The study of fossils provides three main types of information:

1. the best method yet devised for recognising Phanerozoic time divisions over wide areas;

2. one of the best methods for distinguishing past sedimentary environments;

3. the only direct evidence of evolution through time, and thus a demonstration of the evolutionary relationships between those groups of animals and plants which have developed since the early Cambrian.

Palaeontology thus serves both Geology and Biology. This multiple service is even more evident today than in the past, especially in such fields as marine ecology. Not only are many modern ecological techniques being applied to fossil collecting, but the necessity to find out more about past environments has resulted in many palaeontologists wading and dredging to find out for themselves what is happening in modern seas.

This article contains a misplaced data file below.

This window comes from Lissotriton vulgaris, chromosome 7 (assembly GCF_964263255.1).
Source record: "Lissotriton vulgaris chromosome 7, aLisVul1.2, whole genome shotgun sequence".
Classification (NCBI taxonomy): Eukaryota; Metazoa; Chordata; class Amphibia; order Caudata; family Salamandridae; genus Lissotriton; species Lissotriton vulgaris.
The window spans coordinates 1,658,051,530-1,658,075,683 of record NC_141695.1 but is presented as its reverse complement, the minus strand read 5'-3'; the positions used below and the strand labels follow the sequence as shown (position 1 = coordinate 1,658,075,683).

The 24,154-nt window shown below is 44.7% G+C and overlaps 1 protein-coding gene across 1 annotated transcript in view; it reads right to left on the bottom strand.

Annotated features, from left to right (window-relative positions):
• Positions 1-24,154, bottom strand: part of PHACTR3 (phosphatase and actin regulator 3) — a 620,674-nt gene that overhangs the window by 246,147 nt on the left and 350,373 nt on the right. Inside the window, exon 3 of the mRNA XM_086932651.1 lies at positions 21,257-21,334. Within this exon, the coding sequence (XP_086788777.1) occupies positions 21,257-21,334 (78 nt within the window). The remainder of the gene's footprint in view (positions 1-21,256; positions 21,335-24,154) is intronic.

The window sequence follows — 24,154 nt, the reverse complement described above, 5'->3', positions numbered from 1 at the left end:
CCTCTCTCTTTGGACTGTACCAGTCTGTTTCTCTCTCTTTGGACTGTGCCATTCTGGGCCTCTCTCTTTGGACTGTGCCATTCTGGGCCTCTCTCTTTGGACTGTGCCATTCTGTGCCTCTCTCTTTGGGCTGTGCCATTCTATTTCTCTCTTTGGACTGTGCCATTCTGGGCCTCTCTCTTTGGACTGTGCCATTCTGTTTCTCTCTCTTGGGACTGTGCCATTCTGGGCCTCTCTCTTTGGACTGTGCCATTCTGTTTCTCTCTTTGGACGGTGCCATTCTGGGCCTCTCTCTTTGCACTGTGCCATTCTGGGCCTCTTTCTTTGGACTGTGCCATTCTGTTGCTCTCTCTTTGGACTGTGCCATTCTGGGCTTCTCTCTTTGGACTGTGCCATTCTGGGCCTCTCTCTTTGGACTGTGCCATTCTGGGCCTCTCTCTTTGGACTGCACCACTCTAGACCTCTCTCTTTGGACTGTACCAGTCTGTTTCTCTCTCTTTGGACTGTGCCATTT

This article is essentially a personal view of a palaeontologist who is attempting to use fossils to unravel past events and conditions in the light of present day processes. Of necessity, it cannot be a review of more than a small part of palaeontology. Most of the examples selected to illustrate this article are taken from fossil groups about which I have some experience; many of the points could equally well be made from other fossil groups. Drs. H. G. Reading and B. W. Sellwood have kindly made some comments on the typescript.

Fossils as time indicators

Some fossils can be used as a rough working basis for stratigraphy without considering them as much more than formed

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